It’s a chicken-and-egg issue whether this bloated congressional staff structure is a result of bigger government, or whether it contributes to bigger government. In either case, it would be a good idea to go back to the number of staff — and size of government — we had in the past.

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Someboy sent me a link to this American Thinker article, which includes the following word cloud of a Pew Research Center poll on the “One word that best describes your impression of Congress.” Enjoy.

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Washington is buzzing with news that the Congressional Budget Office has a new cost estimate for the President’s proposal to further expand the federal government’s control over the healthcare system. The White House is doubtlessly pleased because the takeaway message, as blindly regurgitated by the Associated Press, is that a giant new entitlement program is going to “drive down red ink”:

The Congressional Budget Office estimated the legislation would reduce the federal deficit by $138 billion over its first 10 years, and continue to drive down the red ink thereafter. Democratic leaders said the deficit would be cut $1.2 trillion in the second decade – and Obama called it the biggest reduction since the 1990s, when President Bill Clinton put the federal budget on a path to surplus.

My Cato Institute colleague Michael Cannon already has explained that the cost estimate is fraudulent because of what it leaves out, so let me explain why it is fraudulent because of what it includes. The CBO has a very dismal track record of getting the numbers wrong (see first video below), in part because there is no attempt to measure how a bigger burden of government has negative macroeconomic effects, but also because the number crunchers do a poor job of measuring the degree to which people (recipients, healthcare providers, state and local politicians, etc) will modify their behavior to become eligible for other people’s money. The problem is compounded by similar mistakes for revenue estimates from the Joint Committee on Taxation, which (like CBO) makes no attempt to capture macroeconomic effects and has a less-than-stellar history of predicting behavioral responses (see second video below).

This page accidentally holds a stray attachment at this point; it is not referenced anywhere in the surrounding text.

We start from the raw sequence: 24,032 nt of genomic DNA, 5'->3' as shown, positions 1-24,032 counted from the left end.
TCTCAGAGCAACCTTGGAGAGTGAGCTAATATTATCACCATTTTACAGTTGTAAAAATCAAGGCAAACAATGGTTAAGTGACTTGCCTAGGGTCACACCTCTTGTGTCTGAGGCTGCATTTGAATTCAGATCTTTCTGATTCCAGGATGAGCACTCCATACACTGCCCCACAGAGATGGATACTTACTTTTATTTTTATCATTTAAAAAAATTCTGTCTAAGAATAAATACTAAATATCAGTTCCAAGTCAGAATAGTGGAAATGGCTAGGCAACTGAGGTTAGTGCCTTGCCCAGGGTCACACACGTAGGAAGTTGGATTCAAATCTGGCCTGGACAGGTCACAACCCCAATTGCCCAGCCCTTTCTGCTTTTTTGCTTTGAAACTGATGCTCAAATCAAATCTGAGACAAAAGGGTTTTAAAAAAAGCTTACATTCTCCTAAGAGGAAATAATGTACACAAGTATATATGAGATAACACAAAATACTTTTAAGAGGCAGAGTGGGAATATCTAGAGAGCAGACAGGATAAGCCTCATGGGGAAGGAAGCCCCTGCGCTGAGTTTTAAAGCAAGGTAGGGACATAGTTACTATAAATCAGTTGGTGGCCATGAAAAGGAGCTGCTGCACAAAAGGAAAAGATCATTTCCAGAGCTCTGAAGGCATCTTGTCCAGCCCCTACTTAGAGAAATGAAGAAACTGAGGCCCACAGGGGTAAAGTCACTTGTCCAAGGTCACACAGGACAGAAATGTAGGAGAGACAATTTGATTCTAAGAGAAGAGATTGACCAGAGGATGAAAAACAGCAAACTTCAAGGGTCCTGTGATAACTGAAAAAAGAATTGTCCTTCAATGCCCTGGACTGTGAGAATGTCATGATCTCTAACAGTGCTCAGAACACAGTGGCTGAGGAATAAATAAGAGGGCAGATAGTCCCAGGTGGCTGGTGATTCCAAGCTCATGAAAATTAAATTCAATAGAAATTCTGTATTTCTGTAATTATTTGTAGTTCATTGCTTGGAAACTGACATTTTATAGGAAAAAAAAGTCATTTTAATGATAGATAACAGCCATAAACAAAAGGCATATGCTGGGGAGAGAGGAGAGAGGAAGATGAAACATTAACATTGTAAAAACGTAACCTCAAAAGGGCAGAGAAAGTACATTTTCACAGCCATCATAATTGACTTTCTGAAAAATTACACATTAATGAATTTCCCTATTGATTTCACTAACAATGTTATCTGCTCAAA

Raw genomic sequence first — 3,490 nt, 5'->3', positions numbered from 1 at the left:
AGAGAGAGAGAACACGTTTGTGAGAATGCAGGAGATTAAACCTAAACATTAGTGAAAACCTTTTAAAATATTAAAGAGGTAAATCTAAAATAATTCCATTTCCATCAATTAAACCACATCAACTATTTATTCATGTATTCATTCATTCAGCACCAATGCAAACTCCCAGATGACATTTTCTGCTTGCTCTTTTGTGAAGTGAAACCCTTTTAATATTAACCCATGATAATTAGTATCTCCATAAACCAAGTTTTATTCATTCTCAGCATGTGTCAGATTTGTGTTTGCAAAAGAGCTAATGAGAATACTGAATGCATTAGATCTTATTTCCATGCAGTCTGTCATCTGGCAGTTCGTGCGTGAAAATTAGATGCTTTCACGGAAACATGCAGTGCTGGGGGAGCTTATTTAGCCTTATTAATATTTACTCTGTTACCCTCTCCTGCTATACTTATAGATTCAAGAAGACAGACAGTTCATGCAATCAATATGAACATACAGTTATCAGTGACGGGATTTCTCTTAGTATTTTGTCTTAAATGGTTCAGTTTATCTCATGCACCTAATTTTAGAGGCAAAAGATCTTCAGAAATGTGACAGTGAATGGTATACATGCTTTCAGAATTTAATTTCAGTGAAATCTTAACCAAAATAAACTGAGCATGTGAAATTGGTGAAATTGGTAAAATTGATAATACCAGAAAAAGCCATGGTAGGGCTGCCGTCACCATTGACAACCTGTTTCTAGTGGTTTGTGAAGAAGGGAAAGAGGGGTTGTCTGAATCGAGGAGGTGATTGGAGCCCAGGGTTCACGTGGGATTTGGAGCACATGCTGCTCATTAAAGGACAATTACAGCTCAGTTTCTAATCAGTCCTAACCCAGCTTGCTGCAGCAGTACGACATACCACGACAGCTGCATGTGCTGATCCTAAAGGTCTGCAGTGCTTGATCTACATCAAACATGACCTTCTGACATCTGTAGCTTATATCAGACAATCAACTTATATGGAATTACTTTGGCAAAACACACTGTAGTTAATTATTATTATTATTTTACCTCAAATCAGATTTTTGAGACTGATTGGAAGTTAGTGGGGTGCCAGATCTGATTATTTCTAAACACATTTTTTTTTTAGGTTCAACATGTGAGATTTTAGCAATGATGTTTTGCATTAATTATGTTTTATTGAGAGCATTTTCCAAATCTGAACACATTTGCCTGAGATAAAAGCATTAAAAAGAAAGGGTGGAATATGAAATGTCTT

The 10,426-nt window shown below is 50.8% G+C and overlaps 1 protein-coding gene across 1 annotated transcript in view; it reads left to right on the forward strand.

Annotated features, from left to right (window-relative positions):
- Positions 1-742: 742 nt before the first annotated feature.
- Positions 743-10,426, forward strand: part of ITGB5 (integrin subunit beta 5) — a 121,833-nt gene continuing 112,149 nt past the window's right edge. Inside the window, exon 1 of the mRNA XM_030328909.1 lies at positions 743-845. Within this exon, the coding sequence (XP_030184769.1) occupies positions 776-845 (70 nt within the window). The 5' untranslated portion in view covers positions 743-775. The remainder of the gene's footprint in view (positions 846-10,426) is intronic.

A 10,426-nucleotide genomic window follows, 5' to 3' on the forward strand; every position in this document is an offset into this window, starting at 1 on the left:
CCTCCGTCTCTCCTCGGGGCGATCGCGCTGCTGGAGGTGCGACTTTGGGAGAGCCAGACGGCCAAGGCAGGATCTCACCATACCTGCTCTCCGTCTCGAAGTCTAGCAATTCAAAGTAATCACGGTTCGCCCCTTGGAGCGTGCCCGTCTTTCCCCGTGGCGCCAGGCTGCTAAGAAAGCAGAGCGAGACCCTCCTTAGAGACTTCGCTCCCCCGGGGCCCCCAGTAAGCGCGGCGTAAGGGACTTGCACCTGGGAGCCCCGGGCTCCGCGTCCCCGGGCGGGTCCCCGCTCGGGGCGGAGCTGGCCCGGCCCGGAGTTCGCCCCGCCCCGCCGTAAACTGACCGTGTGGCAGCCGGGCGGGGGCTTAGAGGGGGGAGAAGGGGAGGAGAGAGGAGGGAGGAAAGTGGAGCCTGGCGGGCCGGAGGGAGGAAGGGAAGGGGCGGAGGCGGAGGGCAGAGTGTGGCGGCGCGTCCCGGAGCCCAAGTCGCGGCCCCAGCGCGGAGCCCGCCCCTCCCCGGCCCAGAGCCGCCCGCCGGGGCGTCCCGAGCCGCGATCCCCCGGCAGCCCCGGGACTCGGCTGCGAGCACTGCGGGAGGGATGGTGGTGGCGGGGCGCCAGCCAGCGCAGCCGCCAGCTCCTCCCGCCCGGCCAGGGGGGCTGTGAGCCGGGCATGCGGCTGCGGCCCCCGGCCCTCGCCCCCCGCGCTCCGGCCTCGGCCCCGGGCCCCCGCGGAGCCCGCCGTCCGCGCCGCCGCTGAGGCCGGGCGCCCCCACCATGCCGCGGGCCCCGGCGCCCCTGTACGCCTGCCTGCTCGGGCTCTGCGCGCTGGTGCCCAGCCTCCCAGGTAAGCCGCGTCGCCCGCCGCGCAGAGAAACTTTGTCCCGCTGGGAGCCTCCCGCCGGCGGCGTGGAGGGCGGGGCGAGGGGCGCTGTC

If the legislation passes, we will get more spending, more taxes, and more debt. Equally troubling, we will get more dependency. That’s good for Washington and bad for the country.